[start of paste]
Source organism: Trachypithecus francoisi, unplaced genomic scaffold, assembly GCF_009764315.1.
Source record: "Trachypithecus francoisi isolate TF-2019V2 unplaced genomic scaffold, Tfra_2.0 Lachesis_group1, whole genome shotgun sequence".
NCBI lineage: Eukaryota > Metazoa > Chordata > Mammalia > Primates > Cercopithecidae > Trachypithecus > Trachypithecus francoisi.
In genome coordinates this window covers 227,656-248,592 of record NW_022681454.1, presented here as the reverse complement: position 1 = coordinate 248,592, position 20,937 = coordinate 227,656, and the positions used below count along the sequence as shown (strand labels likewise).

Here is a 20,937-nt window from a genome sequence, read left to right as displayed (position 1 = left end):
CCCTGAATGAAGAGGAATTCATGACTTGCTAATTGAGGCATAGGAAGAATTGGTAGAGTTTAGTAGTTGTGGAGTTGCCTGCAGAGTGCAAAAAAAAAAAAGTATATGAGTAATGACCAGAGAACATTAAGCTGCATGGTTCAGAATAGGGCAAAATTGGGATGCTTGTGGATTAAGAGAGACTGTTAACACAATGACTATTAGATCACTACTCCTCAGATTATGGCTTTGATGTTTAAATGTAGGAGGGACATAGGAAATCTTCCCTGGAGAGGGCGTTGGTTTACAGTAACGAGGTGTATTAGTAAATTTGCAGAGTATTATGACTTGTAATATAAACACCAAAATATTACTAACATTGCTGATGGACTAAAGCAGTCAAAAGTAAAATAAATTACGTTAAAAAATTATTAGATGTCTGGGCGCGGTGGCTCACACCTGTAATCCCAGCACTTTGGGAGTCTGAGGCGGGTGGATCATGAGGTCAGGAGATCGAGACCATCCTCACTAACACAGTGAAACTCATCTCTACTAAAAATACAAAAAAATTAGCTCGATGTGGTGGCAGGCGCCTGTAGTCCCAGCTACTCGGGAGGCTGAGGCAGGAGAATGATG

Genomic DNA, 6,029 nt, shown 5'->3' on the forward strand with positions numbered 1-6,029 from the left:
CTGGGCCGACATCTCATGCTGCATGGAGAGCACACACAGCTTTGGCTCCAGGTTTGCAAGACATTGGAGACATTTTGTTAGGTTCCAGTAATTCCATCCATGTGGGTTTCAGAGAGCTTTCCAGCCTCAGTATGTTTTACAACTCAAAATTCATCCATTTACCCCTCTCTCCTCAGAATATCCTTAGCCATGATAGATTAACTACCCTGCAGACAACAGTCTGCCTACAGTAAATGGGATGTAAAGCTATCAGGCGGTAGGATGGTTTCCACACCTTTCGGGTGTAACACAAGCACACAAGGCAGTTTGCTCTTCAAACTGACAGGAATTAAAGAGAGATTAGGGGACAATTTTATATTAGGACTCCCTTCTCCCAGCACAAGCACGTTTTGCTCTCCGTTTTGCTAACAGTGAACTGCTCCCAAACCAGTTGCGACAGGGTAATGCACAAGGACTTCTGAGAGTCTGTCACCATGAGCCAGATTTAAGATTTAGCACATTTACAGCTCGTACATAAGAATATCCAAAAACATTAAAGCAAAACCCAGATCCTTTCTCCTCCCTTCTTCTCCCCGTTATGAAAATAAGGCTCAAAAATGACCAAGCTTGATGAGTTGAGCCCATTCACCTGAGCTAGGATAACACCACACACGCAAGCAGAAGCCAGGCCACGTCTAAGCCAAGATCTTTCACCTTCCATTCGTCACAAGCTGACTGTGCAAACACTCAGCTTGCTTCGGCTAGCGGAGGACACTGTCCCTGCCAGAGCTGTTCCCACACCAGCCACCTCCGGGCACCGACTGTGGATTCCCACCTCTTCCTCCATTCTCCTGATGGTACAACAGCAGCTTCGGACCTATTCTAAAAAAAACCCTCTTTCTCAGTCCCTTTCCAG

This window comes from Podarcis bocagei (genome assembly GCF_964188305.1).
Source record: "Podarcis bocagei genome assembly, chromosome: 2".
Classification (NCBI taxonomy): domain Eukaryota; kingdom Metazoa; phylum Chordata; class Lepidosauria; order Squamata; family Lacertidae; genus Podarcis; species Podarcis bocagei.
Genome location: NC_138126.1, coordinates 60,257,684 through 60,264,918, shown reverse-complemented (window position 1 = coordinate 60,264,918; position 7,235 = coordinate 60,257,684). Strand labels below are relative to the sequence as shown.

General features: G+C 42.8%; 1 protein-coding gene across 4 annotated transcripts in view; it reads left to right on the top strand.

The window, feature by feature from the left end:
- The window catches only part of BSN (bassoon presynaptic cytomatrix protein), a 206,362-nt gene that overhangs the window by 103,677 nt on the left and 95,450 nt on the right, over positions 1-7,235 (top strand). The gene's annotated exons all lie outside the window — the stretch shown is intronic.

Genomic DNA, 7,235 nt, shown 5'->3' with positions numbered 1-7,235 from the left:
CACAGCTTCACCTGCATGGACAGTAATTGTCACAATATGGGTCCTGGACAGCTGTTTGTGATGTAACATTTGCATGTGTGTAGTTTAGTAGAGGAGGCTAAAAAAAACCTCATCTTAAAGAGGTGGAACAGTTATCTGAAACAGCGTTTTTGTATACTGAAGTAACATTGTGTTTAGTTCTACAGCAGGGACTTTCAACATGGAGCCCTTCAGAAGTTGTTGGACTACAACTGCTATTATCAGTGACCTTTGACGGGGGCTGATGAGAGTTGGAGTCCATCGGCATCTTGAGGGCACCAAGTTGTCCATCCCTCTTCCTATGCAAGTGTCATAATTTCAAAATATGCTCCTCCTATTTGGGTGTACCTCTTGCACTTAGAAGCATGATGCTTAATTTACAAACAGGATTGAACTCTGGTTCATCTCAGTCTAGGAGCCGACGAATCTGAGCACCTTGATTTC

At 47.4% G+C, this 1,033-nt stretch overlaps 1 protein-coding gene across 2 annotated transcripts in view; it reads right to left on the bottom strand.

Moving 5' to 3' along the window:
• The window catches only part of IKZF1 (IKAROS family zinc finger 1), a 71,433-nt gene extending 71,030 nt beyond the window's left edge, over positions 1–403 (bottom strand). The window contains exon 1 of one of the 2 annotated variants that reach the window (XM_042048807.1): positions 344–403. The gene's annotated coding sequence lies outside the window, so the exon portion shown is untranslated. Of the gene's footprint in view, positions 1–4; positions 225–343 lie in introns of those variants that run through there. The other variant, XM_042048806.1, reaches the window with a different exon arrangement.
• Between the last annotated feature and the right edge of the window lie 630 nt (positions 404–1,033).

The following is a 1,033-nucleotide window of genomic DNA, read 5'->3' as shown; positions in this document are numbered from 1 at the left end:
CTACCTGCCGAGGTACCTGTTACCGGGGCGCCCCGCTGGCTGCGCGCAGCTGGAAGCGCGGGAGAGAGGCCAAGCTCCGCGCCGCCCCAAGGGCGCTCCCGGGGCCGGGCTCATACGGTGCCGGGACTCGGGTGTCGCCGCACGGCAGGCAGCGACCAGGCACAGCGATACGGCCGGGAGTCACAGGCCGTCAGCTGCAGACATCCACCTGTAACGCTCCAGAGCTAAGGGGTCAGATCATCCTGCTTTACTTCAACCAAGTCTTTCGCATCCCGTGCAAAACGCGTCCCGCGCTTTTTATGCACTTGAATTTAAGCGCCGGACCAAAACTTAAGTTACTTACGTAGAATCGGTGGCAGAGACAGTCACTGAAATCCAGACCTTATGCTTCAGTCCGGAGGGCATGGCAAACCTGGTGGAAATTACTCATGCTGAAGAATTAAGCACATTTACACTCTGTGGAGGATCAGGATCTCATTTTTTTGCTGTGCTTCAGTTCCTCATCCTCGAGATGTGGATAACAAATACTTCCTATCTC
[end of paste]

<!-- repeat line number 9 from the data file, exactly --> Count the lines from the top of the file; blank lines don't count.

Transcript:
This window comes from Podarcis bocagei (genome assembly GCF_964188305.1).